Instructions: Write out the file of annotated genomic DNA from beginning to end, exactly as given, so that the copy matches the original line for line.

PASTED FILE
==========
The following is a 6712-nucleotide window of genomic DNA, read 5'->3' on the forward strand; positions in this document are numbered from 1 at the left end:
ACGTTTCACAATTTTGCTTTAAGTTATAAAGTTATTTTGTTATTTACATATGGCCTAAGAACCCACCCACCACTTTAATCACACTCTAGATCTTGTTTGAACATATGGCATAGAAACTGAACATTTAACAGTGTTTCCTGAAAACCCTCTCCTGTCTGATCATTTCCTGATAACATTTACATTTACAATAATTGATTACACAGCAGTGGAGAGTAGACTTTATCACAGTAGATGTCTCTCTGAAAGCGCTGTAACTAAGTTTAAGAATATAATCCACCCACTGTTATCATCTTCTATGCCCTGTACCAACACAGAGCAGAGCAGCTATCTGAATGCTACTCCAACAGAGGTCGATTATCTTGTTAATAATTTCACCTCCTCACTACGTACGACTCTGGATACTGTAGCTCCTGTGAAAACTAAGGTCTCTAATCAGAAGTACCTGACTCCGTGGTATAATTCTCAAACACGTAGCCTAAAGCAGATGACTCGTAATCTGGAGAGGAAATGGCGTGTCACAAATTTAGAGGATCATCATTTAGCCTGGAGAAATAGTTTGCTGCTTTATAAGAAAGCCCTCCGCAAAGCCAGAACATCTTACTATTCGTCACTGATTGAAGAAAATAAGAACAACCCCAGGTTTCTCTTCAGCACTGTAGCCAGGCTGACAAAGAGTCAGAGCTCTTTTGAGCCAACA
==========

The following is a 6712-nucleotide window of genomic DNA, read 5'->3' on the forward strand; positions in this document are numbered from 1 at the left end:
ACGTTTCACAATTTTGCTTTAAGTTATAAAGTTATTTTGTTATTTACATATGGCCTAAGAACCCACCCACCACTTTAATCACACTCTAGATCTTGTTTGAACATATGGCATAGAAACTGAACATTTAACAGTGTTTCCTGAAAACCCTCTCCTGTCTGATCATTTCCTGATAACATTTACATTTACAATAATTGATTACACAGCAGTGGAGAGTAGACTTTATCACAGTAGATGTCTCTCTGAAAGCGCTGTAACTAAGTTTAAGAATATAATCCACCCACTGTTATCATCTTCTATGCCCTGTACCAACACAGAGCAGAGCAGCTATCTGAATGCTACTCCAACAGAGGTCGATTATCTTGTTAATAATTTCACCTCCTCACTACGTACGACTCTGGATACTGTAGCTCCTGTGAAAACTAAGGTCTCTAATCAGAAGTACCTGACTCCGTGGTATAATTCTCAAACACGTAGCCTAAAGCAGATGACTCGTAATCTGGAGAGGAAATGGCGTGTCACAAATTTAGAGGATCATCATTTAGCCTGGAGAAATAGTTTGCTGCTTTATAAGAAAGCCCTCCGCAAAGCCAGAACATCTTACTATTCGTCACTGATTGAAGAAAATAAGAACAACCCCAGGTTTCTCTTCAGCACTGTAGCCAGGCTGACAAAGAGTCAGAGCTCTTTTGAGCCAACA